FAIRFIELD — The town has put the sun’s free power to good use.

There are 26 municipal solar projects in Fairfield, with five more scheduled to be installed this year, and another four in the planning stages.

There are solar panels atop buildings, panels in the outfield and carports in parking lots that last year saved the town and Board of Education over $160,000. In 2018, that savings should reach about $200,000. In some instances, there is more than one project at a particular location. For example, both high schools have roof panels, as well as solar carports.

“We are helping the environment, helping the economy and helping our taxpayers all at the same time,” First Selectman Mike Tetreau said.

The Board of Selectmen last week approved solar panels for Penfield Pavilion and the regional fire training center. Tetreau said the town has been a leader in solar installations not only on town-owned buildings, but residential buildings as well. About 300 homes in town have solar panels.

“Other towns are coming to see how we are using our school parking lots to save money on electricity,” Tetreau said.

More Information

Municipal solar projects

Existing as of March 2018

Main library

Fairfield Woods branch library

Jennings firehouse

Fire headquarters

Operation Hope

Transfer station

Public Works garage (2)

Animal Shelter (2)

Recreation Center

Fairfield Theatre Co.

Jennings Beach

Hayden field

Smith Richardson garage

Tennis center

Conservation garage

landfill

Fairfield Ludlowe High School

Fairfield Warde High School

Fairfield Woods Middle School

Riverfield School

Mill Hill School

Dwight School

Expected construction 2018

Penfield Pavilion

Fire training center

Senior Center

Senior Center annex

transfer station

Planned

Holland Hill School

Stratfield School

Burr School

Tomlinson Middle School

According to Scott Thompson, chairman of the Sustainable Fairfield Task Force, the town “really started ramping up” its solar projects after Tetreau signed the Clean Energy Communities municipal pledge in 2012, and the task force developed its Clean Energy Action Plan in 2013.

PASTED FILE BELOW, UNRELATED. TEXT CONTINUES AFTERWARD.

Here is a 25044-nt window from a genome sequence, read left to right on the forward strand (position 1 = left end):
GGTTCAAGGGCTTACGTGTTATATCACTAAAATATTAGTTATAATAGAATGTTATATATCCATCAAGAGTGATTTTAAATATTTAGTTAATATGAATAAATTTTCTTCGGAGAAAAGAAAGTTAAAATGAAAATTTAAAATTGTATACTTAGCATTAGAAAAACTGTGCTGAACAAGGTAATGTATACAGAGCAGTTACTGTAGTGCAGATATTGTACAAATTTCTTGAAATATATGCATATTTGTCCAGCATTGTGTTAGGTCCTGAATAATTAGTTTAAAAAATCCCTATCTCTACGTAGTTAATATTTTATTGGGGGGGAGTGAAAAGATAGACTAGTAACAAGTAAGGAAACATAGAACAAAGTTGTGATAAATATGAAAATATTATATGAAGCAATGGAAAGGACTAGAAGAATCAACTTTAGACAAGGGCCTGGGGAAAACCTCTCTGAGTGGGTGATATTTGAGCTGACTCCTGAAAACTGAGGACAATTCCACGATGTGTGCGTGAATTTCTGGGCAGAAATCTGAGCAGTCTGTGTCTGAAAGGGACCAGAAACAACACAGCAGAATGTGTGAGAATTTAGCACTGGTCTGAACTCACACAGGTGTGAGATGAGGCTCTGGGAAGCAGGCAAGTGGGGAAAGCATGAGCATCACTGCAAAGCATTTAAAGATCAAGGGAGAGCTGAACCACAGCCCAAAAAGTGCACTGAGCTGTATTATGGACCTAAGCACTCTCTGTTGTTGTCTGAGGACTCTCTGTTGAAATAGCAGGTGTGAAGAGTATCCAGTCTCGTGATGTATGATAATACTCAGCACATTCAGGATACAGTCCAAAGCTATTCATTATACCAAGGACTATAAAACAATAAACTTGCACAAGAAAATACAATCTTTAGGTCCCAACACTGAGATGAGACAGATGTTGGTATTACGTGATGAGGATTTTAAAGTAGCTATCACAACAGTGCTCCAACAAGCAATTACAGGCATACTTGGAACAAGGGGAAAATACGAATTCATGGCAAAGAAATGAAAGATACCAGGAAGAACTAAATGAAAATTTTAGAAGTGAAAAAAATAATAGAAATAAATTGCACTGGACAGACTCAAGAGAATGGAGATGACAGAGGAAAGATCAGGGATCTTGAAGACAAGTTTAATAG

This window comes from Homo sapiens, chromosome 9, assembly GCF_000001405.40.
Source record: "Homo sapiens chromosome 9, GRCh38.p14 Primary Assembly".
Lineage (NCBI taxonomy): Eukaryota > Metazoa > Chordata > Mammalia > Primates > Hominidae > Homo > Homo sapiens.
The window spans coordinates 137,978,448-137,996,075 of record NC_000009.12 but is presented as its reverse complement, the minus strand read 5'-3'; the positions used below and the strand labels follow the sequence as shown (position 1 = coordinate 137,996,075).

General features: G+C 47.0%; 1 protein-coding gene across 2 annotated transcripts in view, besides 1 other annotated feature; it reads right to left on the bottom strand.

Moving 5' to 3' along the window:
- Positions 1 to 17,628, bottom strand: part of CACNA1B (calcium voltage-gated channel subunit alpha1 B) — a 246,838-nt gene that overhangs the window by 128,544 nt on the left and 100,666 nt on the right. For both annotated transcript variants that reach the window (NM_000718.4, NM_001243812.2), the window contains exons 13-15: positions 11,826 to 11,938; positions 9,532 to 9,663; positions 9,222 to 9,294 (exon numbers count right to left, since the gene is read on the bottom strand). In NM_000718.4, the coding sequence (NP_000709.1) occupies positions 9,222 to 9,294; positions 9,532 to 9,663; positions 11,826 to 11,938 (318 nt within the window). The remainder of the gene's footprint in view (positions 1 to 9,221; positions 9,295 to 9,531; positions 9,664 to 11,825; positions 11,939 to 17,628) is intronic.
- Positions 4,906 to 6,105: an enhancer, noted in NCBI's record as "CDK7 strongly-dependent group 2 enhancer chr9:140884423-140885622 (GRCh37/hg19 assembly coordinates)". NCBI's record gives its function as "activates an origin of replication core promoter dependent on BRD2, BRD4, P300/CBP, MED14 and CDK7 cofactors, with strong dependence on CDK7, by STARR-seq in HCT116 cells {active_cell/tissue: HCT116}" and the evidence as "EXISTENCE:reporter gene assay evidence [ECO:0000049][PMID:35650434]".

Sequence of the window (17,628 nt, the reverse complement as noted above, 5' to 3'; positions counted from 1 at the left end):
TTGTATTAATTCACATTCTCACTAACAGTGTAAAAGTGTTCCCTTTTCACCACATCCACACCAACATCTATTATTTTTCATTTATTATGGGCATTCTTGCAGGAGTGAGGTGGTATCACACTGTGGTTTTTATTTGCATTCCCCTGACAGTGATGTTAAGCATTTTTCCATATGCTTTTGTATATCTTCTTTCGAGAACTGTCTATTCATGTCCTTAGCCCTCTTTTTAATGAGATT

He said Tetreau and Assistant Public Works Director Ed Boman have been very effective at leveraging state and federal programs and have “gained broad acceptance of solar by leading with economic arguments first.”

Thompson said the town almost exclusively adopted the power purchase agreement model for its solar projects, which requires no capital investment on the town’s part. It also creates immediate savings on utility bills, he said, and provides long-term protection against utility price increases.

“Going solar has been an economic no-brainer for the town,” Thompson said, “and the environmental benefits are icing on the cake.”

According to Boman, the roof panels at the Animal Shelter and the Public Works garage on a monthly basis sometimes produce more electricity than is actually used at the facility. When that happens, he said, United Illuminating must buy back the extra energy at the same price they sell it to the town.

If more electricity is produced by the town than they use on an annual basis, UI is required to buy the excess back at a lower wholesale rate, which is about 50 percent of the retail rate, Boman said.

“The projects are designed to avoid that problem from happening,” Boman said. And while it could happen, it hasn’t happened yet, he said.

One of the solar projects, Thompson said, took a degraded property — the old landfill — and turned it into a productive use with economic and environmental benefits.

“The solar provides power to the Water Pollution Control facility, and along with the fuel cell installed there, that facility — which is Fairfield’s No. 1 power user — gets all of its energy and heat from clean energy sources,” Thompson said. He said there is no other project like it in the state.

Not all solar projects proposed by the town have gone forward. Solar carports at the downtown train station, and at the marina, met with opposition and weren’t ultimately done. A lawsuit was filed over the solar carports installed at the Postol Recreation parking lot.

After the uproar over the solar carports at the recreation center, town officials began having meetings with nearby residents of proposed projects.

“Solar energy is just one area,” Tetreau said. “While the town started many years ago focused on clean energy, we have evolved our approach to a more comprehensive focus on sustainability.

We are helping the environment, helping the economy and helping our taxpayers all at the same time.”